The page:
Around 4.5 million people in England who own their home on a leasehold basis will be given the right to extend their lease by 990 years at zero ground rent, following new Government reforms. These changes will apply to both house and flat leasehold ownership.
Further to recommendations made by the Law Commission in 2020, on 7 January 2021 the Secretary of State for Housing, Robert Jenrick, announced the Government would introduce radical changes to the rules governing leasehold ownership of flats and houses, which will enhance the rights of millions of residential leaseholders.
A headline change is a substantial increase to the number of years by which a leaseholder can extend their lease. Present rules allow leaseholders of houses to extend their lease for 50 years with a ground rent, and leaseholders of flats to extend at a zero ‘peppercorn’ ground rent for 90 years. The changes will entitle leaseholders of both houses and flats to attend their leases by 990 years, at zero ground rent.
The Government will also introduce a cap on the sum payable to the Landlord when a leaseholder chooses to either extend their lease or purchase the freehold of their premises (known commonly as a ‘premium’). An online calculator will be introduced to make it simpler to calculate how much it will cost to buy the freehold or extend the lease.
In addition, the Government is also introducing further measures to protect the elderly, including applying the reforms on zero ground rent to all new retirement leasehold properties, to ensure purchasers of these homes have the same rights as other homeowners.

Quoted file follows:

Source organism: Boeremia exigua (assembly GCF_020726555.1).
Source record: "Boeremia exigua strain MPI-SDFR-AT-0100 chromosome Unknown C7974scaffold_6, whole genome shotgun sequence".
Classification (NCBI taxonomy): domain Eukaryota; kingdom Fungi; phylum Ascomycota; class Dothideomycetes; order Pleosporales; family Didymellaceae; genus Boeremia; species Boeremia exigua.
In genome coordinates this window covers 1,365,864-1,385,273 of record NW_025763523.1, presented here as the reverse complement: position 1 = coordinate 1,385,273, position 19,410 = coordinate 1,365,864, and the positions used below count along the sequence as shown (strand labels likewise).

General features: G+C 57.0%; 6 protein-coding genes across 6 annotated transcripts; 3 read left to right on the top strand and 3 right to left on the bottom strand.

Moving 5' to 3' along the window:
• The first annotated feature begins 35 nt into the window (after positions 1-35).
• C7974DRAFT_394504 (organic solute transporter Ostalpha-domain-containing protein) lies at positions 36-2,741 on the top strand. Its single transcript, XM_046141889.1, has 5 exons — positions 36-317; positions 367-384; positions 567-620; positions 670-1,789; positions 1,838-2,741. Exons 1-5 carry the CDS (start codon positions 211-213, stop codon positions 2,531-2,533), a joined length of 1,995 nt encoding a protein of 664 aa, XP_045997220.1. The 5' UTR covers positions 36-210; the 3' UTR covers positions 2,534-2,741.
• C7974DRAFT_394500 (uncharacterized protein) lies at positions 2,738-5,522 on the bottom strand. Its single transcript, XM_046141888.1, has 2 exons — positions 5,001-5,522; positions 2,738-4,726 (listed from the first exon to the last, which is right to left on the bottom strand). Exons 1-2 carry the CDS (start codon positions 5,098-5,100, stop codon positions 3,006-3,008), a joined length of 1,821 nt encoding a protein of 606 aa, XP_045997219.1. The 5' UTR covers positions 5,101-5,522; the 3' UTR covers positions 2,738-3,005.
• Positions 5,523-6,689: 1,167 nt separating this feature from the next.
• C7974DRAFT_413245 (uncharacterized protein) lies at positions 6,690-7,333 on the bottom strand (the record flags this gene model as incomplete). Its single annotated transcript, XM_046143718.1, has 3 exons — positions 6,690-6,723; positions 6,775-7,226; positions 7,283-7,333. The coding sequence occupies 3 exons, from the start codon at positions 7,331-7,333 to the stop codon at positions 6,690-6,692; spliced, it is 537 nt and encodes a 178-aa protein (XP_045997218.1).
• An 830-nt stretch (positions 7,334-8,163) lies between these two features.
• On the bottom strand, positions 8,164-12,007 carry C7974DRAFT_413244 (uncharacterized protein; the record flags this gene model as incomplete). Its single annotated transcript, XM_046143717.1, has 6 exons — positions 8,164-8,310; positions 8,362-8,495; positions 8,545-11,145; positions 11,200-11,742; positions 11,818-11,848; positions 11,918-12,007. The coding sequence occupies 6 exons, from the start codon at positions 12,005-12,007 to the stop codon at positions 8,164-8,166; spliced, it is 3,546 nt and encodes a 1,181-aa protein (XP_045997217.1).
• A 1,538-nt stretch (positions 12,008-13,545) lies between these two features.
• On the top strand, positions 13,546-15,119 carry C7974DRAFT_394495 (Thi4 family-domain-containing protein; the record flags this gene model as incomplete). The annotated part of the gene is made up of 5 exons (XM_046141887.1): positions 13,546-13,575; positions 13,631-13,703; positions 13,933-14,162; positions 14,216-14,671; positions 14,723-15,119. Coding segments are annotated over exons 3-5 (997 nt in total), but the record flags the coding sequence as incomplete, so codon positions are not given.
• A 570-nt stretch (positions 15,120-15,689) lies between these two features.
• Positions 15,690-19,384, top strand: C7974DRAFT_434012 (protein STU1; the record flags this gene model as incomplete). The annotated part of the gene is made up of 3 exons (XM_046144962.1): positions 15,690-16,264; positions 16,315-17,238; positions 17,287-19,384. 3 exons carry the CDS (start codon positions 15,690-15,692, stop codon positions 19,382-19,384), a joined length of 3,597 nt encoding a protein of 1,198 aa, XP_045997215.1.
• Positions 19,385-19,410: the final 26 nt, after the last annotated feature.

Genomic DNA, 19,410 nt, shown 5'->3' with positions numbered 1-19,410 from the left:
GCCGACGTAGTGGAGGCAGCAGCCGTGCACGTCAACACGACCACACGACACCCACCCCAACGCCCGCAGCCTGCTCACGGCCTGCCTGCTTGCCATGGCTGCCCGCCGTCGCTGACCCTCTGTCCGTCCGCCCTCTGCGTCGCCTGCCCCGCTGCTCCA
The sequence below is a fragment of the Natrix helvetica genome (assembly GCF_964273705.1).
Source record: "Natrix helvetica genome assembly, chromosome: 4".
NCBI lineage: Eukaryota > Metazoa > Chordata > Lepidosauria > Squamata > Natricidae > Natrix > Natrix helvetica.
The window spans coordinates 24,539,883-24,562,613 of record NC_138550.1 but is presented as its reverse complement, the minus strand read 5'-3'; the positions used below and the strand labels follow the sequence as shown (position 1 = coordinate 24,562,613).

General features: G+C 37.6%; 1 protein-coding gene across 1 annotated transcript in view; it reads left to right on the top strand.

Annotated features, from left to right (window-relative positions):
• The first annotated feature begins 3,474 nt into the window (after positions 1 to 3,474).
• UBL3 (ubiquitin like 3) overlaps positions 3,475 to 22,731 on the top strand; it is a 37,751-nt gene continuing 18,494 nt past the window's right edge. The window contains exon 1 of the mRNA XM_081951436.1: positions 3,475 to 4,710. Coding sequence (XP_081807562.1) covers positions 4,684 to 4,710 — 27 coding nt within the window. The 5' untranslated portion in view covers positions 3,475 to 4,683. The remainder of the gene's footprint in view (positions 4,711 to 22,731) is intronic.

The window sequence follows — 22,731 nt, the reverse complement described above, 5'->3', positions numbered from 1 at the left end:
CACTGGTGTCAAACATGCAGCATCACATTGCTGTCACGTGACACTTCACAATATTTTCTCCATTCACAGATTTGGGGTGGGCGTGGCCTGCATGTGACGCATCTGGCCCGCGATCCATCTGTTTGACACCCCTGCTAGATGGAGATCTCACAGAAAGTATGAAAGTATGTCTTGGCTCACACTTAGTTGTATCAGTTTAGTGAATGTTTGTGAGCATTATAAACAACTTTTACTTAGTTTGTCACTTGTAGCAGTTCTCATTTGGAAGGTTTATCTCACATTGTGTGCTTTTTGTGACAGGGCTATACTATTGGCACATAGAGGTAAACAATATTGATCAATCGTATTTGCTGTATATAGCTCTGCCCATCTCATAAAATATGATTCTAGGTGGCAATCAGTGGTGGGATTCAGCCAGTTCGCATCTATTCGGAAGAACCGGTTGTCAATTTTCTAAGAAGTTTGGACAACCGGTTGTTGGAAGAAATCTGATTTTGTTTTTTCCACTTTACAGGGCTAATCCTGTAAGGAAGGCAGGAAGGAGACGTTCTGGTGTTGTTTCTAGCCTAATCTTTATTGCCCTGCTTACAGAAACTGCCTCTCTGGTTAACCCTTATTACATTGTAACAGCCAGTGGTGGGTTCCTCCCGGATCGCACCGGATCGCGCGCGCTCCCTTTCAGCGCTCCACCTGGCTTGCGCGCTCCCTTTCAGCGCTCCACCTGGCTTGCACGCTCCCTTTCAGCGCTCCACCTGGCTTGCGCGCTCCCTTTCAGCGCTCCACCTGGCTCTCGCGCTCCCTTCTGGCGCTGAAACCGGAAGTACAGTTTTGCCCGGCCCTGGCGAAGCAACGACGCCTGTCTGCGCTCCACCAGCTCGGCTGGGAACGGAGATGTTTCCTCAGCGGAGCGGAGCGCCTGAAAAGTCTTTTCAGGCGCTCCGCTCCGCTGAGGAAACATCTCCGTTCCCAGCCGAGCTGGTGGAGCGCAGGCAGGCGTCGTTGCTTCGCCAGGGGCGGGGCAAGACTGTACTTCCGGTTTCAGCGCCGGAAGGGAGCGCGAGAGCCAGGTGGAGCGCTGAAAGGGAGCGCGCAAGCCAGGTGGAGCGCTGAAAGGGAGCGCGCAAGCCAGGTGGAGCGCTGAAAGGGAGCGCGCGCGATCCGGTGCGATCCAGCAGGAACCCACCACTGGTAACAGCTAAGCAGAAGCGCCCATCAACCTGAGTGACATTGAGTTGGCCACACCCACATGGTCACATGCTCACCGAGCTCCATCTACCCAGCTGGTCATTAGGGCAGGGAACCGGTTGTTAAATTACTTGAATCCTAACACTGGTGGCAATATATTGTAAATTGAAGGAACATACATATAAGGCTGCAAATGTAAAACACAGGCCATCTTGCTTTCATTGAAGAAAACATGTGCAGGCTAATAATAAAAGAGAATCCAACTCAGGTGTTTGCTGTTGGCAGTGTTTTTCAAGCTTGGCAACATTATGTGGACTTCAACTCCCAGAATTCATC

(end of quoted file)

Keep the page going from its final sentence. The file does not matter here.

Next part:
These reforms to ground rent will make leasehold homeownership fairer and more secure, bringing the often-continuous increase in ground rent – particularly seen in new developments – to an end. At this stage, the reforms will only apply to England; we await the Welsh government’s response to the Law Commission’s report.
Following the Law Commission’s recommendations, the Government is also establishing a ‘Commonhold Council’, that it is hoped will re-invigorate the demands for ‘commonhold’ ownership. ‘Commonhold’ usually allows a homeowner to own the freehold of their flat in a multi-occupancy building, whilst sharing ownership of common areas with other residents. The Council will promote and prepare homeowners and the market for the take-up of commonhold.
The Government has confirmed that legislation introducing these measures will be brought forward in the upcoming session of Parliament. It appears the legislation will be brought forward in two tranches.
Whilst we eagerly await the publication of the Government’s White Paper and draft Bill, if such measures are introduced, they will be part of the largest shake-up in England’s leasehold rules for decades.
For information and advice regarding leasehold properties or property related disputes please contact Peter Knibbs (email@example.com 01242 248239) or Emma Weedy (firstname.lastname@example.org 01242 248493).
These notes have been prepared for the purpose of articles only. They should not be regarded as a substitute for taking legal advice.